All posts tagged: confession

Are You Arming Yourself with Worthless Spitballs?

I remember being a college student and sitting in front of the TV listening to the Georgia Governor Zell Miller speak at the Republican National Convention in 2004. He was talking about how Senator Kerry, then presidential candidate, was opposed to expansion of military forces. Governor Miller said, “This is the man who wants to be the Commander in Chief of the US Armed Forces, US forces armed with what? Spitballs?” The crowd erupted in a standing ovation. Agree or disagree, I have never been able to forget, “Armed with what? Spitballs?” I think this often what we arm ourselves with when it comes to sin: spitballs. Sin is deadly, and it is not Satan who sends us to Hell, it is our sin. Sin has ended the lives of millions of people, and has led people to end their life as well. Sin has caused countless health issues, depression, loneliness, fear, anxiety, and secluded life styles. Sin has led to division in families, and churches, business. It has started wars and psychotic mass casualties. …

Is Church More Than Entertainment for You?

Football games, movies, game nights, conferences, concerts, and other events tend to bring us together. We really like to sit back and watch, and it seems like whatever problems plagued us before take a back seat to the entertainment. Sometimes we allow the church to become this. We get up on Sunday mornings, come to a building, and watch “church” happen. We can watch the sermon like we watch Netflix. We review the service on a scale of our own personal preference. But when it’s over, our problems come flooding back and we are rarely changed. If your team wins or loses the big game, you will remember it for a few weeks. If you really enjoy a show on Netflix, you might binge-watch it, cry a few times, and even remember a few quotes—but next month you will have moved on to something else. Likewise, if you watch the church instead of being the church, don’t expect anything to change in your life. If you have been united to Christ through faith, God has …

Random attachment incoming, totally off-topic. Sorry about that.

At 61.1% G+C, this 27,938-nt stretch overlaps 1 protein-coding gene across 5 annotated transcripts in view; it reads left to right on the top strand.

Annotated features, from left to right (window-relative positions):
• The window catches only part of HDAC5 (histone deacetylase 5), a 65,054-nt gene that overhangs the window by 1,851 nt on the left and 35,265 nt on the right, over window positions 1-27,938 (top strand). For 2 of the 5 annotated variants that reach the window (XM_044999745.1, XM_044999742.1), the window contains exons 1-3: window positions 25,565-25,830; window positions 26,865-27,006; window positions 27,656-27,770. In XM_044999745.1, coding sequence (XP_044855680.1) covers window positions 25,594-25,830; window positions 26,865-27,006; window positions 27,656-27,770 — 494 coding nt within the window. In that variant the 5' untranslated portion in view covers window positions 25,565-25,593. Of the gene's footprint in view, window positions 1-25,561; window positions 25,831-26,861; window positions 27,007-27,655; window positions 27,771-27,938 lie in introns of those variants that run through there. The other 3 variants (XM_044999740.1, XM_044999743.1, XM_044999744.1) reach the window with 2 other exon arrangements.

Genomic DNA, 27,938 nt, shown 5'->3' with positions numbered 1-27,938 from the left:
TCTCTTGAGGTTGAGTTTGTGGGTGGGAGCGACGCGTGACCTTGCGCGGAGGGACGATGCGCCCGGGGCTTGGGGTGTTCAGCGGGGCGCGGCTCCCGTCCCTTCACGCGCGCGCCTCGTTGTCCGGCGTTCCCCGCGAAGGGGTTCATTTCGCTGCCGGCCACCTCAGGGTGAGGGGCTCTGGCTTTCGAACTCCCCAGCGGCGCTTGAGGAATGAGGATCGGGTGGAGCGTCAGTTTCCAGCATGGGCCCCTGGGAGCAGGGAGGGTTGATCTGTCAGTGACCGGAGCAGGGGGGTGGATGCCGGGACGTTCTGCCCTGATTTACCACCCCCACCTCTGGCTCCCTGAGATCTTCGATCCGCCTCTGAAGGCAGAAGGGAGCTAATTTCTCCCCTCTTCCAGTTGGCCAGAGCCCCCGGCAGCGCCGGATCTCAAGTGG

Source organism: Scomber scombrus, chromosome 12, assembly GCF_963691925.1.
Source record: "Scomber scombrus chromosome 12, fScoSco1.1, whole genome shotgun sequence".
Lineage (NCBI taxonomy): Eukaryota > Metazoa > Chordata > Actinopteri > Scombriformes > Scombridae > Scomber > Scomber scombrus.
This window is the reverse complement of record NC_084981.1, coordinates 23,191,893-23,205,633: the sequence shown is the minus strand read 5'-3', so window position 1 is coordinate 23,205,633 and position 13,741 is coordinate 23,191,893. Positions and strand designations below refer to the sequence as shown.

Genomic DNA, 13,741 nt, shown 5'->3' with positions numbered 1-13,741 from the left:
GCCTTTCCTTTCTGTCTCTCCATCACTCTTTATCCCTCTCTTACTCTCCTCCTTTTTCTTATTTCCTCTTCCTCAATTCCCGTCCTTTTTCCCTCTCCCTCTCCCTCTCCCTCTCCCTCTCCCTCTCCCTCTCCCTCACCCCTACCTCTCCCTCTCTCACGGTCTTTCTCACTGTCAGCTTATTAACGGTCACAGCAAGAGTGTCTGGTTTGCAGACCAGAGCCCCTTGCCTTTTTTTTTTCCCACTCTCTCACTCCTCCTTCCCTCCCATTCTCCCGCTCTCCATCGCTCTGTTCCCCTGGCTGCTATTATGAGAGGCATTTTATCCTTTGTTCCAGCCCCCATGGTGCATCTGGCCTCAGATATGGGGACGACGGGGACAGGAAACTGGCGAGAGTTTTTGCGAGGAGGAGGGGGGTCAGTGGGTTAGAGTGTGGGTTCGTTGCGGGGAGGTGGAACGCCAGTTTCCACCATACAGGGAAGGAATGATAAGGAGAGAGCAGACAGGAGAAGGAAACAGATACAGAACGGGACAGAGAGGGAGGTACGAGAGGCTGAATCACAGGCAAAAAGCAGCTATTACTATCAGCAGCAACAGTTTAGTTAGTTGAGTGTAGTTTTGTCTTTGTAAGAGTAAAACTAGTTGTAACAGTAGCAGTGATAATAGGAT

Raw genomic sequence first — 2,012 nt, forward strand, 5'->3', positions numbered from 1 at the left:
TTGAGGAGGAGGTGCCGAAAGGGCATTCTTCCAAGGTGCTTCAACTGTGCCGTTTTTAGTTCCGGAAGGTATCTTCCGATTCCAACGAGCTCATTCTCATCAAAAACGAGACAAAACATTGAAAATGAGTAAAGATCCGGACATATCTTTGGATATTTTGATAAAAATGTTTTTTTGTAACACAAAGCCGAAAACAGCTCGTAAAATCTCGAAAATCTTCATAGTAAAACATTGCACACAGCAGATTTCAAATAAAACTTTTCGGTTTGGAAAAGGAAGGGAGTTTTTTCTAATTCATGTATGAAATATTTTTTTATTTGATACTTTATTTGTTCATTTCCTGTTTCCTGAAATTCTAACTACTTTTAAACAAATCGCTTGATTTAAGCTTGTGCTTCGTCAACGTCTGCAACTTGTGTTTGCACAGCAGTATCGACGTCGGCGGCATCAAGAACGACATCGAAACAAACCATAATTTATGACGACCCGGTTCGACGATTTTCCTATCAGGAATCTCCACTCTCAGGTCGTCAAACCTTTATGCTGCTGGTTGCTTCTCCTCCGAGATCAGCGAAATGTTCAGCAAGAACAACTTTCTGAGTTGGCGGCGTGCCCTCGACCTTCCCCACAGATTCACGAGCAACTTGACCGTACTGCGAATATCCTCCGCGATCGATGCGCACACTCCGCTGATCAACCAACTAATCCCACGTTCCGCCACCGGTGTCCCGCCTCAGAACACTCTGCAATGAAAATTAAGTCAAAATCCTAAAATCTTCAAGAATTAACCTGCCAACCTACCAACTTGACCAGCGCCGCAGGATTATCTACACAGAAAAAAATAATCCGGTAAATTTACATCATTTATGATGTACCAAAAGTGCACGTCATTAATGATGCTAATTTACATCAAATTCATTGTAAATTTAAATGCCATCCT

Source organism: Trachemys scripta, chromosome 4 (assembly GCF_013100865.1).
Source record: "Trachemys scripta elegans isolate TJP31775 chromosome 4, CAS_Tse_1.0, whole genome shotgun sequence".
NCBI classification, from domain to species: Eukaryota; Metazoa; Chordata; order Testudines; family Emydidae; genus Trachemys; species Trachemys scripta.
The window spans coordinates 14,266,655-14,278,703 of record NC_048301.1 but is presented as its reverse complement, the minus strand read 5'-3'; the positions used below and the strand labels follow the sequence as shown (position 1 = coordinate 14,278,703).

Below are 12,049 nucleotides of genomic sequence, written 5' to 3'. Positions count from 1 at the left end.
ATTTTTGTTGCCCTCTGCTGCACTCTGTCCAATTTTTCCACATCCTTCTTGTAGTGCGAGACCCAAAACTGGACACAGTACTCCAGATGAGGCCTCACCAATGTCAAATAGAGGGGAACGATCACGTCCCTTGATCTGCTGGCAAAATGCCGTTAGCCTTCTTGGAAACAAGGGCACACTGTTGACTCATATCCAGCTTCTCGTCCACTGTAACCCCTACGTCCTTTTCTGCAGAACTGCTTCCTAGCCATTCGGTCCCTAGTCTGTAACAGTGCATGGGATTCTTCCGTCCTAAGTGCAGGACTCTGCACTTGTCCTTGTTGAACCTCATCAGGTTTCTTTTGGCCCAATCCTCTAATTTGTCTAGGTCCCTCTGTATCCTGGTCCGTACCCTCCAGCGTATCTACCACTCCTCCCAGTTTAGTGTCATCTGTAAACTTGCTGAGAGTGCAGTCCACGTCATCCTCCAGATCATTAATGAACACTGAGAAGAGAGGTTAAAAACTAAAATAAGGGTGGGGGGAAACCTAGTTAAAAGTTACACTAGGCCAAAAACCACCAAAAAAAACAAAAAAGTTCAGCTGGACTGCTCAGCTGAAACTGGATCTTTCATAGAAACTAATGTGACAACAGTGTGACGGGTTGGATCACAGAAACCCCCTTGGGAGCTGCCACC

The Gospel has the Power to Drive Out Shame

Sin is ugly. Rarely does sin have only one consequence. More often, sin has a web of consequences. In John 4, we can see a few of those consequences playing out in the life of the Samaritan woman. First, the Samaritan woman came to draw water at the sixth hour, that is, about noon (v6-7). Why would anyone come to draw water at noon? The context seems to point to the fact that no one else was there during that time, except for Jesus. It’s speculated that the Samaritan woman came to the well at this time intentionally. She wasn’t coming to the well because she knew Jesus would be there, but likely to avoid shame she would feel in the presence of other people. There’s one consequence of sin—shame. Perhaps the shame she already feels is what led her to the well—all alone—at this hour. Sin also tends to separate us from other people. Whether we withdraw from community, or the community withdraws from us, sin can be found at the heart of this division. …

Distracted by Spiritual Fat and a Host of Parasites